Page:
Silent Spring and Modern Environmentalism: The Other Road 

by Hannah Harrison

In Part 1, we explored the context and content of Silent Spring, investigating the relevance of the post-war period in the history of environmentalism. We also considered the threat agricultural DDT poses to ecosystems as well as Carson’s gentle scholarship. Today, we discuss the fallout from the chemical industry, see how it mirrors the persisting climate denial of today, as well as Carson’s enduring legacy in the field of environmentalism.

Carson versus the Chemical Industry

Before Silent Spring’s publication in 1962, there had been no publication quite as radical and clear in its purpose to call out an entire industry. Consequently, there was no clear idea about what the response to Silent Spring might be like. Indeed, it wouldn’t be until the 1970s when Big Oil would knowingly begin its crusade to obfuscate and deny the growing climate emergency using its own research [1]. Nevertheless, Carson prepared a 55-page reference list supporting Silent Spring’s content as a contingency measure of any blowback [2].

The response from Carson’s opponents was swift and ferocious [3]. She received a wealth of abuse from the chemical industry, popular press and US congress. Threatened with libel, she was called radical, disloyal, unscientific, and hysterical [3]. Indeed, Monsanto, an American agrochemical and biotechnology corporation, responded with a publication of their own: a five-page parody entitled ‘The Desolate Year’ [4]. ‘The Desolate Year’ described – using a writing style chosen deliberately to mirror Carson’s – the environmental apocalypse they suggested would ensue if pesticides were banned. They wrote of insects multiplying exponentially in number, mutating in shape and size, and unleashing a wealth of painful diseases and famines across America, portraying an almost dystopian new world [3,4]. By flipping Carson’s writing style on its head, Monsanto attempted to undermine Silent Spring, specifically that which gave – and continues to give –  it much of its power: its poetic and factually backed prose [5].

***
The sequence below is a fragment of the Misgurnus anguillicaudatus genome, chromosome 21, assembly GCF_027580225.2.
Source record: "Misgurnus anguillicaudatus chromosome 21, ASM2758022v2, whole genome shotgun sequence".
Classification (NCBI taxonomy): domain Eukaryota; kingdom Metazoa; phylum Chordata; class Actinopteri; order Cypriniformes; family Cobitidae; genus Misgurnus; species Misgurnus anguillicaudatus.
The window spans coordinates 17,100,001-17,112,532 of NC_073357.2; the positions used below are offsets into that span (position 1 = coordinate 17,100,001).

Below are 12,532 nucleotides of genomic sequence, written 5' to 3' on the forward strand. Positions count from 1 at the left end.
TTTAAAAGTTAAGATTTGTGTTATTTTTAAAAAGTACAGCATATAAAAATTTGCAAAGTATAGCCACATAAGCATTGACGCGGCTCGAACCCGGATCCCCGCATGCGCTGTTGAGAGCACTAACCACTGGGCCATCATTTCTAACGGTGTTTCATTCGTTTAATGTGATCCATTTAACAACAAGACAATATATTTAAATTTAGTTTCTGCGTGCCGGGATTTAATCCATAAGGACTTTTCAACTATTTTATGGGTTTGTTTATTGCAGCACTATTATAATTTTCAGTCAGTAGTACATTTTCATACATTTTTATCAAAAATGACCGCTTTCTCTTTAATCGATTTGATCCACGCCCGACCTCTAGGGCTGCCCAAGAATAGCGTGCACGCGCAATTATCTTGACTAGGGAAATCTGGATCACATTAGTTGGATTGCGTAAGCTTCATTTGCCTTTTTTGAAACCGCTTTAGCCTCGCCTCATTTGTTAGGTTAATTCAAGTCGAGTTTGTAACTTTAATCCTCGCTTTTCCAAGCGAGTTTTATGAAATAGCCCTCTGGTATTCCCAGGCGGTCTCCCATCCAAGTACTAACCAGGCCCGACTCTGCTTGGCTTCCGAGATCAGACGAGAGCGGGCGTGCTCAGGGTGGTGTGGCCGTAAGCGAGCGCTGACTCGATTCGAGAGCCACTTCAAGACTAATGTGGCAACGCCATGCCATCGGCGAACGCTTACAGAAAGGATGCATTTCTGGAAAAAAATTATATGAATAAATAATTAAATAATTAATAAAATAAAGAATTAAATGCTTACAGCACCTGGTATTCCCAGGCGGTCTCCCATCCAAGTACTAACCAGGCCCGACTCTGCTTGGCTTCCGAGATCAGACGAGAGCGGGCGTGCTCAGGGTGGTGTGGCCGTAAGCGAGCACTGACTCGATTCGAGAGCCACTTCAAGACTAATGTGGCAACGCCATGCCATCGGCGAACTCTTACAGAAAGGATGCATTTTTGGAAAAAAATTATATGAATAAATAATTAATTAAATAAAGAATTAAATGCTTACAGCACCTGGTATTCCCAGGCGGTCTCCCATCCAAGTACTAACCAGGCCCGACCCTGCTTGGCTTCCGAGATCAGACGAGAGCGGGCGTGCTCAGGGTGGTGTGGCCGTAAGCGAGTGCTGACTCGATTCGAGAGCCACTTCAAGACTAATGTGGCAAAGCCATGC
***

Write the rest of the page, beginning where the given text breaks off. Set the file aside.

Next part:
In spite of Carson’s untimely death from cancer two years after Silent Spring’s publication, criticism continued into the 1990s and early 2000s. This time from the tobacco industry whose aim was to cast doubt on science-backed policy, and to make this doubt commonplace. Capitalising on the fact that DDT is effective as an antimalarial treatment, as we acknowledged in Part 1, Carson was described as being responsible for millions of malaria deaths as the industry aimed to conceal the fact that DDT was never banned for anti-malaria usage after Silent Spring, only agricultural usage [6].

The legacy of Silent Spring in environmental protection

It is believed that the publication of Silent Spring helped found the Environmental Protection Agency (EPA) which took the place of the United States Department of Agriculture (USDA). The EPA is an independent agency whose underlying mission is to protect human health and the environment through a mixture of regulation development, grant-giving and research, founded upon the understanding that we are all dependent on the health of our surroundings. As we discussed in Part 1, this is a sentiment present throughout Silent Spring. The EPA banned DDT specifically for agricultural uses, thought of as a direct consequence of Silent Spring.